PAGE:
U.S. Department of Transportation
Federal Highway Administration
1200 New Jersey Avenue, SE
Washington, DC 20590
The fourth meeting of the Motorcyclist Advisory Council (MAC) was held on Thursday, August 15, 2019 via Adobe Connect, online web presentation and telephone conference. The following document provides a summary of the presentations, discussions, and comments received during the meeting.Twenty-four people attended the meeting including 9 MAC members, 8 US Department of Transportation staff, 2 members of the public, 2 guest presenters, and 3 contractor staff. Meeting attendees included:
Motorcyclist Advisory Council (MAC) Members:
Other meeting attendees included the following:
Mr. Michael Griffith (FHWA), who serves as the Designated Federal Officer (DFO), provided an introduction and welcome to the meeting. He stated this was the fourth meeting of the MAC. The meeting is open to the public and he asked that all participants introduce themselves for the record.
Dr. Bob Scopatz, contractor and meeting facilitator, reiterated that the meeting is public and noted that time was reserved on the agenda for public comment. He announced that the meeting was being recorded and then reviewed the flow of the meeting. After each presentation, time was reserved for discussion, first for the MAC members and as time allowed for additional comments. All phone lines were muted so Dr. Scopatz asked that anyone interested in speaking use the comment box function on the online platform.
Mr. Michael Sayre welcomed everyone to the meeting. Mr. Joel Provenzano also welcomed the MAC members and thanked guests and attendees for their participation. He reminded participants of the MAC's task to discuss engineering solutions–infrastructure, countermeasures, ITS solutions–to improve motorcycle safety. He asked that discussion remained focused on those topics, though all questions are relevant.
Mr. Gregory Cohen (Roadway Safety Foundation) and Mr. Doug Harwood (MRI Global) presented on the usRAP (Road Assessment Program) Road Risk Assessment tool. The tool is produced by the Roadway Safety Foundation, a non-profit, charitable education foundation that uses the 4 E approach and engineering solutions for reducing roadway fatalities.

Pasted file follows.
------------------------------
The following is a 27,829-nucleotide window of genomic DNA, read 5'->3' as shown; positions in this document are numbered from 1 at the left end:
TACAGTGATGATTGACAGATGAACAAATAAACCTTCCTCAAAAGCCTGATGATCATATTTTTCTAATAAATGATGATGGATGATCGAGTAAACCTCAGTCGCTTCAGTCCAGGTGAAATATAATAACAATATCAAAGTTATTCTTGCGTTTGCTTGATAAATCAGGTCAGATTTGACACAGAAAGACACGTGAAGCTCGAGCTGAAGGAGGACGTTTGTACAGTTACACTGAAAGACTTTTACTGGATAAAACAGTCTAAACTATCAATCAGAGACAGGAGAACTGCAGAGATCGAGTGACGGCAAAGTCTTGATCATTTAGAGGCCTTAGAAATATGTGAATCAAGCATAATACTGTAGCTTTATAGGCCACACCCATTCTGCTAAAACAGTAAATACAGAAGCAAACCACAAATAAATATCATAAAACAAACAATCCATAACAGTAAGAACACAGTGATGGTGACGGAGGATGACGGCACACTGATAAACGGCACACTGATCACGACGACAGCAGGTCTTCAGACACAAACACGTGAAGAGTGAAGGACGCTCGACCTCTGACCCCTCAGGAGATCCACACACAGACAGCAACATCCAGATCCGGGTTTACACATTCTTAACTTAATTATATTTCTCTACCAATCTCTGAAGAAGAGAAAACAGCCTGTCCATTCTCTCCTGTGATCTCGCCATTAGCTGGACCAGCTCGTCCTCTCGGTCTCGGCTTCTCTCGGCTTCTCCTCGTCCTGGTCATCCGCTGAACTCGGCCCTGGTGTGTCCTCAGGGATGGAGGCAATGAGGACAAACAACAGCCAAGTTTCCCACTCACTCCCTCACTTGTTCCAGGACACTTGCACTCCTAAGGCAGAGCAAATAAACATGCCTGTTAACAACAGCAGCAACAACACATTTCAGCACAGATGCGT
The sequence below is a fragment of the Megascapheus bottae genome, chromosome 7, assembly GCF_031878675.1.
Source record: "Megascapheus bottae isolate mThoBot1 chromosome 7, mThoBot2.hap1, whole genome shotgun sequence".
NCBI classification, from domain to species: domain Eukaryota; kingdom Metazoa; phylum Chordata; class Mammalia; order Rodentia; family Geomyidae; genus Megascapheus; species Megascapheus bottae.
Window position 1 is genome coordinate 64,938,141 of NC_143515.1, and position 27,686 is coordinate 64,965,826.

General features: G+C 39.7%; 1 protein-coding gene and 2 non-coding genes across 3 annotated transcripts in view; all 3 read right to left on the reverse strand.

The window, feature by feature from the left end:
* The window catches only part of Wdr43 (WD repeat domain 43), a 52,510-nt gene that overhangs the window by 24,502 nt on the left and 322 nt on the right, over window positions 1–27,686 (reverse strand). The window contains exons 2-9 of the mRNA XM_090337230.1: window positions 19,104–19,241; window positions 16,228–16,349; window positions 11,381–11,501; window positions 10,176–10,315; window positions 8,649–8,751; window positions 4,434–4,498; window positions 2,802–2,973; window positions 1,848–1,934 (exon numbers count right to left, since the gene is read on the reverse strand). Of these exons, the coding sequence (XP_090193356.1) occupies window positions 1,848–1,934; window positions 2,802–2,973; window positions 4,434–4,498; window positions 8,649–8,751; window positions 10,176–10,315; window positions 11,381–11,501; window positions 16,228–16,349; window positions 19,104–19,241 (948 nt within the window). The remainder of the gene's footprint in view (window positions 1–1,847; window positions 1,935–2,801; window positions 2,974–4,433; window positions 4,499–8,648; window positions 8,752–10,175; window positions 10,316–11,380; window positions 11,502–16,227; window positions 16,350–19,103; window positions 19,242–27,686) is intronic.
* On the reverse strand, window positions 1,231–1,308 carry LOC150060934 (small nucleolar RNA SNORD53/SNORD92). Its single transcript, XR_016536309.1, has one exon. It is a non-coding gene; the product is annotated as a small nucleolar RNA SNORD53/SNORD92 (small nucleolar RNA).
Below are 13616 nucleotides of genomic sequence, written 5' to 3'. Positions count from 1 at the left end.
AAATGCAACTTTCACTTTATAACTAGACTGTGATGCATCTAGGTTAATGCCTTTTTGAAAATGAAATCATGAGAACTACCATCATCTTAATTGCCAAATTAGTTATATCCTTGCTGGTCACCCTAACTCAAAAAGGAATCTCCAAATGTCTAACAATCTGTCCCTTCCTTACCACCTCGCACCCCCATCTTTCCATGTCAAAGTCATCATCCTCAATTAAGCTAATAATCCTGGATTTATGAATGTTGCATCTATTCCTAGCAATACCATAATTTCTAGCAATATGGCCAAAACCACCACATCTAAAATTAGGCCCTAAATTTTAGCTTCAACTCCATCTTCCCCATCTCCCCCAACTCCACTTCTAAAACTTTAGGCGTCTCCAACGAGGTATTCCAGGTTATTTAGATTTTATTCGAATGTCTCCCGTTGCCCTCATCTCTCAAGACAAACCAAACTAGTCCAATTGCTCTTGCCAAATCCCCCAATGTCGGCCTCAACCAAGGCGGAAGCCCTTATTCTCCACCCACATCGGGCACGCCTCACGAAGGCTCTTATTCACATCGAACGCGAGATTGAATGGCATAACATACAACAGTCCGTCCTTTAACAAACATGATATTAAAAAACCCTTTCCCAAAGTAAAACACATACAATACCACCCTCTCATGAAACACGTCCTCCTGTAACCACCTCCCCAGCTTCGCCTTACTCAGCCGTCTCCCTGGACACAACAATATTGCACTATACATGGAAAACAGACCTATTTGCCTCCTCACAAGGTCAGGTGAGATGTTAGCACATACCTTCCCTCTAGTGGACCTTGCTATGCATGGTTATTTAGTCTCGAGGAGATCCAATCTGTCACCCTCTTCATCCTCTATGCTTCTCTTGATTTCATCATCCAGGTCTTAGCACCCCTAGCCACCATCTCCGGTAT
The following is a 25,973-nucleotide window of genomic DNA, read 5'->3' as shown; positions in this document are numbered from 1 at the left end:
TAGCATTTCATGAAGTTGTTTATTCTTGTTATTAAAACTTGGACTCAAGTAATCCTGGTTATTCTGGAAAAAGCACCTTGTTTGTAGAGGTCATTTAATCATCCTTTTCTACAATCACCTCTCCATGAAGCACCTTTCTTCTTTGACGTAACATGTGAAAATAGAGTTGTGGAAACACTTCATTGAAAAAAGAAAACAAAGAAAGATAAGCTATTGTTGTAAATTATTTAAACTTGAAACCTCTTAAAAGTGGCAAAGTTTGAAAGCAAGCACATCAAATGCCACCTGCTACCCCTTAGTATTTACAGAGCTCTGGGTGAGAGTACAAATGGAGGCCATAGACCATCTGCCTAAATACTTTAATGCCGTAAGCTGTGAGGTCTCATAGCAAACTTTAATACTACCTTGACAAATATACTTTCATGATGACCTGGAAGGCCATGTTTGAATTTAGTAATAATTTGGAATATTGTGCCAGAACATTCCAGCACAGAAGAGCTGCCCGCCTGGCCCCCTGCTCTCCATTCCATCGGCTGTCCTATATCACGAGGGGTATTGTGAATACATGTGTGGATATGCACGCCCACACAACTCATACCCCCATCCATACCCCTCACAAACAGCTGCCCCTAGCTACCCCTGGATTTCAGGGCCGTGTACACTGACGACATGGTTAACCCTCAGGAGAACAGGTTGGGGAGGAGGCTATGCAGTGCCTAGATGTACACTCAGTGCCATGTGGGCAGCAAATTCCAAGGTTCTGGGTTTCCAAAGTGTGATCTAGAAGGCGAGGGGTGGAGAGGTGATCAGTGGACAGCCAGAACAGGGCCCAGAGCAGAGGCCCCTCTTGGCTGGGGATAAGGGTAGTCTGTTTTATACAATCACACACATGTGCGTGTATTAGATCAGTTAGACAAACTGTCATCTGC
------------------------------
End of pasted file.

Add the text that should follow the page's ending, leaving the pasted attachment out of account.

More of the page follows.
The usRAP is a free program supported by the FHWA. It is a data-driven safety improvement program with rational assessment of risk focused on long-term needs (not just short-term like maintenance concerns). MRI Global, Iowa State University, and University of Kentucky are partners in usRAP.
The tool is driven by ViDA, an online software package that produces a map with star ratings for roadway segments (1 being the lowest, 5 the highest). It includes protocols for motorcycle safety that help practitioners making decisions and improvements consider the safety of motorcyclists. Star ratings (1-to-5) are based on the presence or absence of design and traffic control features known to be related to safety. Ratings are a function of speed, traffic, and crash risk for a single trip–not historical crash data. A roadway with a 1-star rating is likely a two-lane, undivided road segment with very few safety features, compared to a 5-star that is likely a controlled freeway with many safety features. There are overall star ratings as well as specific star ratings for different road user types–bicycles, pedestrians, motor vehicles, motorcycles.
Users can develop maps for different roadway user types, including motorcycles. usRAP reviews maps for quality. Maps are coded from aerial and street level photographs and additional LiDAR and video data if added by the user. Users will receive star ratings, tables, infrastructure improvements, and an investment plan for practitioners to use for an engineering team to use when conducting more extensive evaluations. Outputs are available to download into Excel or GIS. The software is relatively new, with State or local governments from 12 States asking for training (OR, UT, NM, NE, IA, IL, WI, MI, KY, VA, FL, AL).